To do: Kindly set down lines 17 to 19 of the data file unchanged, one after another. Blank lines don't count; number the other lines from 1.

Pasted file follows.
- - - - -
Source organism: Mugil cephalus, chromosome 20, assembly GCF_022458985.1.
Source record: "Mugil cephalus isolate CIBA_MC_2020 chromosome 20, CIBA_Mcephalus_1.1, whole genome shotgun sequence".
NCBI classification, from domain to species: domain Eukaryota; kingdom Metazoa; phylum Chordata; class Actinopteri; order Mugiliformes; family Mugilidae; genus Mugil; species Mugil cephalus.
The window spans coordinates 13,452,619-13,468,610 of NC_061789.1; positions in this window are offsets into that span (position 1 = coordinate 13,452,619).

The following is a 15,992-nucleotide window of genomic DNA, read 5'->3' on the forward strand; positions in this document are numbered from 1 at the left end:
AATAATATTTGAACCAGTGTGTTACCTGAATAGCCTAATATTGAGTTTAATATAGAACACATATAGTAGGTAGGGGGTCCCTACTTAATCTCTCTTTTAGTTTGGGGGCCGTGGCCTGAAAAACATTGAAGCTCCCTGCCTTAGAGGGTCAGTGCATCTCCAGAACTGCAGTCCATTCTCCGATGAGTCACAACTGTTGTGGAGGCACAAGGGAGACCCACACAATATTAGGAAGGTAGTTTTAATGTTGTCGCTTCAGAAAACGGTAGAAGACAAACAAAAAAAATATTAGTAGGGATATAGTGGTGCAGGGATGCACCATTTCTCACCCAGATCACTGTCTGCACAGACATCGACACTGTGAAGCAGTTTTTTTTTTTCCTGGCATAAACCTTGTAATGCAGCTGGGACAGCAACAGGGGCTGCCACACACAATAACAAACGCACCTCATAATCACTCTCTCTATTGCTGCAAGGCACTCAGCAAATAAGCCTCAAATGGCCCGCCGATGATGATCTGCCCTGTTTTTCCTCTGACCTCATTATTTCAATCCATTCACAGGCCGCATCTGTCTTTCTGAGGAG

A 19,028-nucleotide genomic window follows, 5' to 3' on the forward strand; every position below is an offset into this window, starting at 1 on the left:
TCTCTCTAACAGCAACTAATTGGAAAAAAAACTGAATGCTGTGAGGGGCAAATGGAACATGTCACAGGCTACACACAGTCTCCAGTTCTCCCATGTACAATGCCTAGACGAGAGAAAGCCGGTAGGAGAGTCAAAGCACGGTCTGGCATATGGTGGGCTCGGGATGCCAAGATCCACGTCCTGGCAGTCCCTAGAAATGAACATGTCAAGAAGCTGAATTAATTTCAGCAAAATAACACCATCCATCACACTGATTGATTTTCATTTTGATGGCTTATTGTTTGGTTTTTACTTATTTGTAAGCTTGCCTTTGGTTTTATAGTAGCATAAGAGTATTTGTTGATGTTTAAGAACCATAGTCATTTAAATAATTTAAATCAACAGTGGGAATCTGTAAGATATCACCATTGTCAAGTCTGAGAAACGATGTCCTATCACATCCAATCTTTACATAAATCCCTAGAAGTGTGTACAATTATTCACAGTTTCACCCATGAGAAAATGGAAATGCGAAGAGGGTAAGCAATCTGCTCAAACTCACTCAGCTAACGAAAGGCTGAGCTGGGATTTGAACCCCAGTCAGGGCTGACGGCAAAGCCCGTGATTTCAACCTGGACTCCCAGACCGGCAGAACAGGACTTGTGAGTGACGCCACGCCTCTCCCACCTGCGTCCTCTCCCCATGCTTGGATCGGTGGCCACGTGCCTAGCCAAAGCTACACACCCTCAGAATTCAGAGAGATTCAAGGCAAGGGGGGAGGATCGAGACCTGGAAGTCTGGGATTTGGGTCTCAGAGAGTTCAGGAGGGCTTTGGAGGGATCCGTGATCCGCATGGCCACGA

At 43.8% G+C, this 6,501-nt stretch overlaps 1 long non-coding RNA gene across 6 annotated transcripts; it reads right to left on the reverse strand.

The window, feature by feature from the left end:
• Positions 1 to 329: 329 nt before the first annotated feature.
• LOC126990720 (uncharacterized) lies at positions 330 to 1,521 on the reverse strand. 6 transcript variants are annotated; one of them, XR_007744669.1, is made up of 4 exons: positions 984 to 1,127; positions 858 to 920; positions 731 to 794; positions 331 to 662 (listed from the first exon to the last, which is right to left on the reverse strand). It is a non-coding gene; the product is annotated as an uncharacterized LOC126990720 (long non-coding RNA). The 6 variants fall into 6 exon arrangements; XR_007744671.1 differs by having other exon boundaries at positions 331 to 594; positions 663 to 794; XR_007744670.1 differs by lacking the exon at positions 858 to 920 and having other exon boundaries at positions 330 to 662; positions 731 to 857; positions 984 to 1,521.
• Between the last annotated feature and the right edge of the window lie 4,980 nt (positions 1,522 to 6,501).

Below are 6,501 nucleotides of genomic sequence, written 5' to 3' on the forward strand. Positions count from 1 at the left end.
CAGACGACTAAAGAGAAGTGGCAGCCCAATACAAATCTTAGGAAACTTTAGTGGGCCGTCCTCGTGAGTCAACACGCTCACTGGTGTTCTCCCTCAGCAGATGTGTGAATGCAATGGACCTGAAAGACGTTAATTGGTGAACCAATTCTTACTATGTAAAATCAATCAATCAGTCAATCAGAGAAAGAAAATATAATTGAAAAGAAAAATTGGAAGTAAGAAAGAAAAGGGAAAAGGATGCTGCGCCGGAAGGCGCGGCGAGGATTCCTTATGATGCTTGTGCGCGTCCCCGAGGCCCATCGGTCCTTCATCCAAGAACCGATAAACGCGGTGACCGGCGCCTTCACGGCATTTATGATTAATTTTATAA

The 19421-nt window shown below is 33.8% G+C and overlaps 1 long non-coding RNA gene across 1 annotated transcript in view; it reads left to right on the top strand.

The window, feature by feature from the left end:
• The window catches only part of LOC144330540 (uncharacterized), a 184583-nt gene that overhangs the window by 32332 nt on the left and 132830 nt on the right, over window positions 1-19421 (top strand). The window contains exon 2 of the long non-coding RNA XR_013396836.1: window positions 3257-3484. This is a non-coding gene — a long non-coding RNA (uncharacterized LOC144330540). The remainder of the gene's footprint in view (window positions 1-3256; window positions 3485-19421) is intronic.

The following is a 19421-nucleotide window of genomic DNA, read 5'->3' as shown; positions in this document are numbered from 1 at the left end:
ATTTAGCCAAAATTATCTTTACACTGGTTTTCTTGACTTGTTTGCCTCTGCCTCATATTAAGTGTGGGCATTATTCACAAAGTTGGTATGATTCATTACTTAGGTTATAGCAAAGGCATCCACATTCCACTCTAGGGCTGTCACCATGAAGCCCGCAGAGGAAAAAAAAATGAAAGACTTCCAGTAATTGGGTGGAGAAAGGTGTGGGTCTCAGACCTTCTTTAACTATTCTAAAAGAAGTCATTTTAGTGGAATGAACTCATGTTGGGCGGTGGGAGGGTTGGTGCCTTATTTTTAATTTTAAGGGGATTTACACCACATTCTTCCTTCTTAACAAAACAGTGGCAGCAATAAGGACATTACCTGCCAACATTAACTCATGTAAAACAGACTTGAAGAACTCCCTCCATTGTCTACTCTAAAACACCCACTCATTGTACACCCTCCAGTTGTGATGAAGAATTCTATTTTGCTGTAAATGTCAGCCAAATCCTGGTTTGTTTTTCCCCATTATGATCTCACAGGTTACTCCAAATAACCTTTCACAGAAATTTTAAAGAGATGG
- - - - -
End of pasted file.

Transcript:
The window, feature by feature from the left end:
• The window catches only part of LOC144330540 (uncharacterized), a 184583-nt gene that overhangs the window by 32332 nt on the left and 132830 nt on the right, over window positions 1-19421 (top strand). The window contains exon 2 of the long non-coding RNA XR_013396836.1: window positions 3257-3484. This is a non-coding gene — a long non-coding RNA (uncharacterized LOC144330540). The remainder of the gene's footprint in view (window positions 1-3256; window positions 3485-19421) is intronic.

The following is a 19421-nucleotide window of genomic DNA, read 5'->3' as shown; positions in this document are numbered from 1 at the left end: